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Page added on August 22, 2018

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Alaska’s North Slope ‘Super-Basin’ Still Holds 28 Billion Barrels of Oil

Geology

Since its discovery in 1968, Alaska’s North Slope (ANS) basin has produced nearly 17 billion barrels of oil. Since hitting a peak of 2 million barrels of oil a day in the late 1980s, production has fallen to around 400,000 barrels a day as of last week.

But a lot more North Slope oil remains to be recovered, according to analysts at IHS Markit. According to the firm’s latest estimates, there are 38 billion barrels of oil equivalent of remaining recoverable resources in the North Slope “super-basin,” defined as one that holds at least 5 billion barrels of oil and that already has produced at least 5 billion more.

Of that total 38 billion barrels, 28 billion are crude oil and 50 trillion cubic feet are natural gas. IHS Market sets the basin’s estimated ultimate recovery at nearly 55 billion barrels of oil equivalent, the sum of the 17 billion already produced and the 38 billion recoverable barrels remaining.

IHS Markit noted that the ANS has reached a late-emerging phase because the basin offers such a significant amount of remaining resources. The massive Prudhoe Bay and Endicott fields continue to produce as they have for nearly 40 years, but the added resources have been located in geologic formations that have been only lightly explored and developed.

Kareemah Mohamed, lead author of the IHS Markit report, warned, however:

[D]espite the geologic potential of the ANS, potential investment risks include needed service-sector expansion to support expected production growth, uncertainty over whether the state of Alaska will maintain its tax-incentive program, infrastructure access for new entrants, and the potential application of unconventional technology in a complex operating environment.

Here’s a map showing the basin as it extends beyond Alaska’s northern coast into the Beaufort Sea. Late last year the Trump administration opened up a portion of the National Petroleum Reserve to development. Area 1002 (the green area on the map) is included in the Alaska National Wildlife Refuge (ANWR). IHS Markit estimates that Area 1002 contains 9.5 billion barrels of oil equivalent in “yet-to-find” resources.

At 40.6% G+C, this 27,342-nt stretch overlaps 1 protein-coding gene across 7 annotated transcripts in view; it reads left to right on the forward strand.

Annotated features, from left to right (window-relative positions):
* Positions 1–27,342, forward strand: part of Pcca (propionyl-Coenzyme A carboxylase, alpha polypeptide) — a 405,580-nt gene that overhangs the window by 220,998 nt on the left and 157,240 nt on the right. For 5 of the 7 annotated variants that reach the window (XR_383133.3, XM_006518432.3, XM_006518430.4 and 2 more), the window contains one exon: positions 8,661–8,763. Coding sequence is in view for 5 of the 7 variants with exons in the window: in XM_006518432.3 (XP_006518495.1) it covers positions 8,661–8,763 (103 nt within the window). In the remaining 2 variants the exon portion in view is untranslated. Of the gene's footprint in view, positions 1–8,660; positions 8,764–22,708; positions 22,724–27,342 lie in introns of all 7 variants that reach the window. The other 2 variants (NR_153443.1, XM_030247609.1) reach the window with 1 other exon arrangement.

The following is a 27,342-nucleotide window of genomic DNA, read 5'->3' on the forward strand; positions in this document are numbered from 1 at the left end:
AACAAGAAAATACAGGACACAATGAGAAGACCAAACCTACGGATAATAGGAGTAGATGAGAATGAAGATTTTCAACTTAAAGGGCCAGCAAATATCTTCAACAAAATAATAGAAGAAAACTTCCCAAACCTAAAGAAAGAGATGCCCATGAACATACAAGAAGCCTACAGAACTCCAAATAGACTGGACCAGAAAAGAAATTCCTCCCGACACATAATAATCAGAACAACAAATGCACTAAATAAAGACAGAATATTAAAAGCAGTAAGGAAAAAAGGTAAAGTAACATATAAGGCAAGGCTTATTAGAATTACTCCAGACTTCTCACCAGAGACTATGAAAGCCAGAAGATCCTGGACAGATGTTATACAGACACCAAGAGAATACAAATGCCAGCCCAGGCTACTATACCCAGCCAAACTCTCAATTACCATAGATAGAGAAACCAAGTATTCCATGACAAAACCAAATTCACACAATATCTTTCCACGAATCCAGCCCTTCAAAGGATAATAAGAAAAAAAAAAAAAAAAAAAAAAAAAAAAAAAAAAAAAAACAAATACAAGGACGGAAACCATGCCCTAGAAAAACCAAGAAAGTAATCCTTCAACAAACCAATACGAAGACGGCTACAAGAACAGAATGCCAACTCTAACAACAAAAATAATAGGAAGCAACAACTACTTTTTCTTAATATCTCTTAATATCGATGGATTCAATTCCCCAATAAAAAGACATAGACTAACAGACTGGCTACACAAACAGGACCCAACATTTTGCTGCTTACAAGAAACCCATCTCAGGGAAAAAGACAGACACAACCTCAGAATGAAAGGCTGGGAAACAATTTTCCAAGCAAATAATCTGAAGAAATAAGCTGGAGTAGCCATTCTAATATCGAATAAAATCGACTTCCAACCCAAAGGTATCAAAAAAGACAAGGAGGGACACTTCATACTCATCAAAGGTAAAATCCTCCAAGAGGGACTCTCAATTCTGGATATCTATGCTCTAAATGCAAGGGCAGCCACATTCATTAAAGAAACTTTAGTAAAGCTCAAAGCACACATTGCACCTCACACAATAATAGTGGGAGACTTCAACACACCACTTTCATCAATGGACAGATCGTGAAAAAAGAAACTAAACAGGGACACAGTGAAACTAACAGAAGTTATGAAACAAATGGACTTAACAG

Source: IHS Markit

 

Last month the U.S. Department of the Interior ordered an expedited environmental review of the impact of leasing part of ANWR for drilling. A lease auction could occur as soon as next summer. Such environmental reviews typically require two to three years of work, according to a report last month in The Washington Post. However the review turns out, court challenges are sure to follow.

 

 

 

 

247wallst



7 Comments on "Alaska’s North Slope ‘Super-Basin’ Still Holds 28 Billion Barrels of Oil"

  1. twocats on Wed, 22nd Aug 2018 10:20 am 

    any and all “nature preserves” will be violated by the time this is done. once you see humans has just an evolutionary dead end – like the panda or the dodo – you won’t feel so bad about it. mushrooms will hopefully survive and the earth will come back around.

  2. Boat on Wed, 22nd Aug 2018 12:36 pm 

    2cat

    Without humans the earth doesn’t matter.

  3. GregT on Wed, 22nd Aug 2018 12:55 pm 

    Boat,

    Without humans the earth doesn’t matter, to humans.

    Just like the Earth doesn’t matter anymore, to dinosaurs.

  4. Tipping Point Next Stop on Wed, 22nd Aug 2018 1:57 pm 

    I really hope I live to see the day these oil people and their sock puppets get lined up against the wall.

  5. bob on Wed, 22nd Aug 2018 2:51 pm 

    Shell and all the oil majors have given up exploring these areas. They found the costs too daunting and the drilling conditions overwhelming. They have no desire to go back. And they finally decided that there isn’t any oil there, anyway. Remember pictures of that big Shell oil drilling rig that got grounded? Well, all the majors are grounded now as far as drilling in the North goes. Let’s be glad they are gone; 1 less thing to worry about.

  6. duh on Thu, 23rd Aug 2018 4:18 pm 

    Global warming is good. Global cooling caused by less active sun is not good- you liberal nazi faggots.

  7. a on Thu, 23rd Aug 2018 9:01 pm 

    280 days of oil is a “super basin” now?

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